08 Oct Online discussion: Work
With the launch of the We Are Commoners! exhibition postponed due to Covid-19, we have set up a series of online discussions to allow the academic network members to develop their ideas around craft and commons and to hear from some of the artists who have been commissioned from the exhibition.
The first discussion used the theme of Work as a starting point, with the guiding question: How do ideas of craft and commons reconfigure how we think about work?
We set three short readings to feed the discussion, the first two of which are written by network members:
- ‘The commons and care: moulding the clay’, blog post by Alinah Azadeh (2020)
- ‘Commoning: the production of common worlds’ (pp.33–35) by Leila Dawney in Lo Squaderno no. 30 (Commons – Practices, boundaries and thresholds) (2013)
- ‘The university and the undercommons’ (Chapter 2: pp.25–43) from The Undercommons: Fugitive Planning and Black Study by Stefano Harney and Fred Moten (2013)
Artist Alinah Azadeh kicked off the session by speaking about her commission, Craft in Common, explaining how her original plans had been affected by lockdown and how people had responded to the online video workshops that she created. Alinah highlighted multiple connections between her videos and the theme of work: from the idea of the ‘workshop’ to the increased need for emotional labour in times of crisis and the work of care.
These are some strands of the conversation that followed:
We talked about the commons ideas embedded in Alinah’s work, and in particular ‘the commons of getting through’.
Influenced by the Undercommons text, we talked about expertise in relation to craft and commoning. We thought about the place of technical and aesthetic expertise when craft skill is treated as a commons; considered what expertise an artist may bring (such as expertise in ‘being in touch with complex ways of being in difficult times’); and discussed the implications of professionalisation versus an internal or peer recognition of expertise.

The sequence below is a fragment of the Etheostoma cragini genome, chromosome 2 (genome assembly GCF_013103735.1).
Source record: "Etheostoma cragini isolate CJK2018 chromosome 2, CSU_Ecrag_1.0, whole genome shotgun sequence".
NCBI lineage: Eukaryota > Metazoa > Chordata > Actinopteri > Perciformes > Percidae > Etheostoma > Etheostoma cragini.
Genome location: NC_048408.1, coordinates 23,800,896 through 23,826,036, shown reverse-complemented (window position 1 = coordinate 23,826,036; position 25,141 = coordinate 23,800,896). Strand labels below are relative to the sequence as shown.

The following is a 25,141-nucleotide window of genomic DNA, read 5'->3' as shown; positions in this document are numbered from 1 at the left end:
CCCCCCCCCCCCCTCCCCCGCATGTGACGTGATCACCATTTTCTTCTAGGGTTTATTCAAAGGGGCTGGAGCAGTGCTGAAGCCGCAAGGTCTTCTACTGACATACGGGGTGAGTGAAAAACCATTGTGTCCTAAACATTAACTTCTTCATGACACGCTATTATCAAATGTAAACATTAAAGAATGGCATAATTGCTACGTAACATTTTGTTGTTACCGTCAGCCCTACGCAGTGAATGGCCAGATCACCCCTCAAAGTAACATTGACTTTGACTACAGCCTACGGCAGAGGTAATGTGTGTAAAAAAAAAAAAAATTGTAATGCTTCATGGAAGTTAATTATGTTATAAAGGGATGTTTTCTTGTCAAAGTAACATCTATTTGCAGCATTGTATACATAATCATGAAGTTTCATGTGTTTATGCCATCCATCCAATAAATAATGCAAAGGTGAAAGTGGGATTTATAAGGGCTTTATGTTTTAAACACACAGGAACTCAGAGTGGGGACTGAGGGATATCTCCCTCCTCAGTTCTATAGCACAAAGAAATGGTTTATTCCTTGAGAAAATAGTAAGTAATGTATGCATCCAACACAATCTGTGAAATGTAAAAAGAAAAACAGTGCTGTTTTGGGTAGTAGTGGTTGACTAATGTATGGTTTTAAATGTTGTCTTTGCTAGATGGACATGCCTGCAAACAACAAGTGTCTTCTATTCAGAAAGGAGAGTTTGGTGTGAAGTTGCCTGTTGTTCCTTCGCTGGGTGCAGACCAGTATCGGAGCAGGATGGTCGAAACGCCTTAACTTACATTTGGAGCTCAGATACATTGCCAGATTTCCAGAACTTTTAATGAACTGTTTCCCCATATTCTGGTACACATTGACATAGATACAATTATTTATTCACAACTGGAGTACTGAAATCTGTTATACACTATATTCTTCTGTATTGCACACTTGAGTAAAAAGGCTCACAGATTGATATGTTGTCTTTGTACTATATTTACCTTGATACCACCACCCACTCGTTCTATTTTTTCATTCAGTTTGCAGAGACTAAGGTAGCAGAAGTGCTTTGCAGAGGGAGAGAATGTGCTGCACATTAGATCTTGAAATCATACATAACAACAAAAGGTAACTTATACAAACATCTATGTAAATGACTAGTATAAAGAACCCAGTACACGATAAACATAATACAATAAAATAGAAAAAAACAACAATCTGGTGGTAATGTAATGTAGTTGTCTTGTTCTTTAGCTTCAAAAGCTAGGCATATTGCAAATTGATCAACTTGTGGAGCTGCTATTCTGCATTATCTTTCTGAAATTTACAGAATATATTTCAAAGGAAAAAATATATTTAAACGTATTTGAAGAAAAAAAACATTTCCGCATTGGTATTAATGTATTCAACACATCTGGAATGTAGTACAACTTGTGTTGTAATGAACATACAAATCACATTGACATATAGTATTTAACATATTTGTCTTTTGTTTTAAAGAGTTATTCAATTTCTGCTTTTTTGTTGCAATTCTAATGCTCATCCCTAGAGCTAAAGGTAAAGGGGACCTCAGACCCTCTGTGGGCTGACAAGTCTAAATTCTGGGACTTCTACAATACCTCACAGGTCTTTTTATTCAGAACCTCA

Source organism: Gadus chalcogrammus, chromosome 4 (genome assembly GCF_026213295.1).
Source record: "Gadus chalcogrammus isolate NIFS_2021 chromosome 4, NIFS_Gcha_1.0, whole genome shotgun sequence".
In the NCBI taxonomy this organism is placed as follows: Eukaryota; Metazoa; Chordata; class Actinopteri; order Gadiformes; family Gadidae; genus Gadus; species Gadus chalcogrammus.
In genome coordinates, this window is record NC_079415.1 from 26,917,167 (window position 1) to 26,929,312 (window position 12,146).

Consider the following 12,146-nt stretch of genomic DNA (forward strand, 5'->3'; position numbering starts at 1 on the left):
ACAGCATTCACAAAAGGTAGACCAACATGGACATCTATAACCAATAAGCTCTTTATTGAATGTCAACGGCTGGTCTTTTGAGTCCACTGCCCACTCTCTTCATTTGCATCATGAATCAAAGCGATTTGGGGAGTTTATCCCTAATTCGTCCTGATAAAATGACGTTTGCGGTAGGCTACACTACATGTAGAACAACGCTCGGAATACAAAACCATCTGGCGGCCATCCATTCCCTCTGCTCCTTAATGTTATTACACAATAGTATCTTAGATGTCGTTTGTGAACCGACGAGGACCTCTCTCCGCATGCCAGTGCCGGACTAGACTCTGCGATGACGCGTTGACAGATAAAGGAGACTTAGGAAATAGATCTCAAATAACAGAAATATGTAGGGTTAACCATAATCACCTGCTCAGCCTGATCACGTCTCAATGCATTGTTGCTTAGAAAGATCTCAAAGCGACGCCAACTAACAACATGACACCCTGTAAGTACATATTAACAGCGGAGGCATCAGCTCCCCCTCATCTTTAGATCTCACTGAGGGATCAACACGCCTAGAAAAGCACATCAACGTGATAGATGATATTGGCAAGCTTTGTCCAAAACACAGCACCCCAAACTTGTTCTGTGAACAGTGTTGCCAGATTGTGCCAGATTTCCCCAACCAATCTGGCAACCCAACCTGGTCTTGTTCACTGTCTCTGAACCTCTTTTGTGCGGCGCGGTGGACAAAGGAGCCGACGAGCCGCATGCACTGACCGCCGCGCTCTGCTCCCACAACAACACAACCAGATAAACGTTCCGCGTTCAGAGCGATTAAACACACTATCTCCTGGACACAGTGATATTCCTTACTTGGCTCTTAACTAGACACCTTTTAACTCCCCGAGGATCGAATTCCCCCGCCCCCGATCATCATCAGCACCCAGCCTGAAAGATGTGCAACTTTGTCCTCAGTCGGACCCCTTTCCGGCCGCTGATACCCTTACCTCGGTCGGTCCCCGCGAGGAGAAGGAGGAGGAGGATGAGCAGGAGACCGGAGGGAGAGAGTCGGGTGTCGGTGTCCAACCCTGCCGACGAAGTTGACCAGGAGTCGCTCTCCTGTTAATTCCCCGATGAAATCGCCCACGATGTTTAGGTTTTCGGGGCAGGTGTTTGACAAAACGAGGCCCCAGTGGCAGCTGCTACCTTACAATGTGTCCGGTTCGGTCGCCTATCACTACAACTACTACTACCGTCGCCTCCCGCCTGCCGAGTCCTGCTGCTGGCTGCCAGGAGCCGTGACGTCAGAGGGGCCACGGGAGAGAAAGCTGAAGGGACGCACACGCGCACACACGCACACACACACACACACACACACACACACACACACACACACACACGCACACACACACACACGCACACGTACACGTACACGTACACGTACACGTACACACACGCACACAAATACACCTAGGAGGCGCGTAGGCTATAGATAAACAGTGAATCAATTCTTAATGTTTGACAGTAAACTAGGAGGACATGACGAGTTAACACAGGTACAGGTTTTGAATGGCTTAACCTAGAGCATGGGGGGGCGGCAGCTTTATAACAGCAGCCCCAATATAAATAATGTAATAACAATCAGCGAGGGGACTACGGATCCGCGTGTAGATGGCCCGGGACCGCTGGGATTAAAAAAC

We spent some time thinking about collective action and the sense that ‘we’re all in this together’ – relevant to Covid-19, of course, but also to global challenges such as climate change. A key question emerged: How can craft help in building a sense of ‘we’? We considered what ‘the design of the common’ might entail: how resources or even conditions might be designed that enable people to act in common.
Continuing on this line of discussion, we noted that collective action could pursue agendas with which we might disagree. Creating a common is just a different way of organising; it does go against forces that atomise/individualise, but we can’t assume that anything ‘in common’ is necessarily going to lead us to (what we would consider to be) a ‘better place’.
We agreed that if we are to fully understand what craft might have to offer in building a positive and progressive sense of ‘we’ – by pushing back, living differently, beyond capitalism, for example – we need to dig down more into its meaning (and not only in Western, studio pottery/industrial contexts). The idea of craft as ‘metis’ – the skill of the hunter and the trickster – could be one line of inquiry.
Summary by Amy Twigger Holroyd